Monday, December 2, 2013

792. Who Framed Roger Rabbit (1988)


Running Time: 103 minutes
Directed By: Robert Zemeckis
Written By: Jeffrey Price, Peter S. Seaman, from the novel Who Censored Roger Rabbit? by Gary K. Wolf
Main Cast: Bob Hoskins, Christopher Lloyd, Joanna Cassidy; (voices): Charles Fleischer, Kathleen Turner
Click here to view the trailer

ANIMATION MEETS REALITY

In case this entry didn't tip you off, I've decided to continue moving chronologically past the 90s and through the 80s as well. I realize we're not chronologically back to 1988 yet, but this was streaming and my wife wanted to watch it, so here we are.


The film is probably unlike anything you've ever seen, as it expertly blends animation and live action seamlessly. The film stars Bob Hoskins as Eddie Valiant, a private detective who's been hired by Maroon Cartoon Studios, to find out if Jessica Rabbit (voiced by Turner), wife of A-list toon Roger Rabbit (voiced by Fleischer), is cheating on him. It doesn't take long for Eddie to snap a few risque photos of Jessice with Marvin Acme ("risque" in Toon Town; in fact, the two are just seen playing patty cake together) and confirm Roger's suspicion, breaking his heart. The next day, Marvin Acme (of cartoon's famous Acme products) is found dead and all fingers point to Roger. However, Eddie has different suspicions, which are confirmed after he talks to Roger and realizes that the white rabbit is innocent. Meanwhile, Judge Doom is trying to rule Toontown with an iron fist and is rallying for Roger's immediate execution, as he's developed the only way possible to kill a toon. The film blends elements of film noir and of course, animation to create a movie that you won't soon forget. The really fun part, though, is spotting all the toons: everyone from Loony Tunes characters to Disney characters make cameo appearances.


Despite the fact that the film WILL stick with you and you won't soon forget it, it still is something that didn't leave me as giddy as I'd have been if I had seen it at a younger age. Sure, it's cute and sometimes funny, but for me - a twenty nine year old male - it just doesn't hold up and ultimately, I was waiting for this to be over, more than I was wanting it to last longer. The film tries very hard to appeal to both adults and children and succeeds on some levels, but I think it's going to be a case by case basis, as to whether or not the grown ups are going to like it. I, for one, could've done with it's exclusion, but that's just me. On the other hand, I totally get WHY it was included and am more than willing to admit that it's expertly done. In a day when CGI and 3D are run of the mill, it's really hard to see any flaws with this animation work and it's interaction with live action subjects. I think I've said my peace on this one, so lets call that a short review.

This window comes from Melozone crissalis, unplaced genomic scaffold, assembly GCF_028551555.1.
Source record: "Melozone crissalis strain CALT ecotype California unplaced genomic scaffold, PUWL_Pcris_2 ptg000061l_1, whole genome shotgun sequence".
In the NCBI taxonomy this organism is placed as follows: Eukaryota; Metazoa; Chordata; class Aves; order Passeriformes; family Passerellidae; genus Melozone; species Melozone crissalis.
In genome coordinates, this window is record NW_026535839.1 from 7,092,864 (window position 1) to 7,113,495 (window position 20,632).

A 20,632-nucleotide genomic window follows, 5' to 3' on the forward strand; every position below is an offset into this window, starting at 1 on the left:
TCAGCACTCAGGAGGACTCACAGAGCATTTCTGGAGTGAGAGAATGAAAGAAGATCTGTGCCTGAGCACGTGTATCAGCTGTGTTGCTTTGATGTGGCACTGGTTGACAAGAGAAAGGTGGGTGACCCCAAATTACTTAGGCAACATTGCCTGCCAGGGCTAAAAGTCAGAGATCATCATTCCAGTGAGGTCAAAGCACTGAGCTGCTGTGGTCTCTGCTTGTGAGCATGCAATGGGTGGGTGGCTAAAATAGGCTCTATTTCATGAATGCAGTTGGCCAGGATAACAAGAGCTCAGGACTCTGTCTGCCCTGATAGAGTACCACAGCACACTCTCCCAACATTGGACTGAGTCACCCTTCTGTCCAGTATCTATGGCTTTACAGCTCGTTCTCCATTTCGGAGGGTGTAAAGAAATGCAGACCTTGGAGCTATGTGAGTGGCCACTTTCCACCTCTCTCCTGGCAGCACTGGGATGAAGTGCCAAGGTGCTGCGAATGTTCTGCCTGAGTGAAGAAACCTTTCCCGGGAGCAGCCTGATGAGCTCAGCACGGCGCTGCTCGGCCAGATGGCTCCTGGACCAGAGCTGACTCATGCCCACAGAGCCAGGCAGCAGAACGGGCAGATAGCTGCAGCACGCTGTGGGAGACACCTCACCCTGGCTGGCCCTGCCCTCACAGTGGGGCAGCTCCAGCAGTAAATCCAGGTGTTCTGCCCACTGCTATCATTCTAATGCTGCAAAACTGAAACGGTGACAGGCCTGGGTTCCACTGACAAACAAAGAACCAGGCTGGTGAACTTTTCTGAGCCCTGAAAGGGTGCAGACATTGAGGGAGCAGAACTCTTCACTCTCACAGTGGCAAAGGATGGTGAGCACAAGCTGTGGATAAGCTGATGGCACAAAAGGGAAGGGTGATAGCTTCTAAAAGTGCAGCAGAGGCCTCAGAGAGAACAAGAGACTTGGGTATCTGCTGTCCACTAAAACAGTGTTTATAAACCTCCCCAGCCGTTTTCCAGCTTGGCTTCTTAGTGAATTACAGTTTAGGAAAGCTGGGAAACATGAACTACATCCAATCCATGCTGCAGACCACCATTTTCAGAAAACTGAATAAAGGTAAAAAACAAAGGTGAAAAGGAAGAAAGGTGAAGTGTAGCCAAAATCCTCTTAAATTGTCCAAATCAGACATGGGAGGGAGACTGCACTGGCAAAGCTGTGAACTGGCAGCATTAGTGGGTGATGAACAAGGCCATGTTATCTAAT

RATING: 5.5/10  Better than average, but not by much. Like I said, don't take my griping to heart. I get it if you love it and I certainly wouldn't detract anyone from seeing this for the first time.

MOVIES WATCHED: 773
MOVIES LEFT TO WATCH: 228

December 2, 2013  6:24pm

4 comments:

  1. I saw this in the theaters as a kid and loved it, and still enjoy revisiting it now. I thought the way the toon world and normal world worked together was really clever. I'm sure I would like it as much watching it for the first time as an adult, though.

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    1. I just didn't get that "be a kid again" feeling from it, like I did with "Toy Story" and even "Babe" earlier this season. Glad it did something for you though!

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  2. I'd say worth it's place due to it's (at the time) ground breaking methods, which even today stand up quite well. Really enjoyed it at the time and still like to think I like it.. but when the choice comes one day "I can watch Roger Rabbit, again, or I could.... ". Sorry Roger, you are destined to become on of those well remembered films you no longer deliberately watch, but catch your attention for 20 mins, or the next ad break, when you are browsing tv channels.
    Oh dear, that sounds more dismissive than I want it to..

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    Replies
    1. I'm not even sure I'd give it the 20 mins. in between ad breaks...

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SINS OF OMISSION - Entry #65: Les nuits de la pleine lune/Full Moon in Paris (1984)

Running Time: 100 minutes Directed By: Eric Rohmer Written By: Eric Rohmer Main Cast: Pascale Ogier, Tcheky Karyo, Fabrice Luchini,...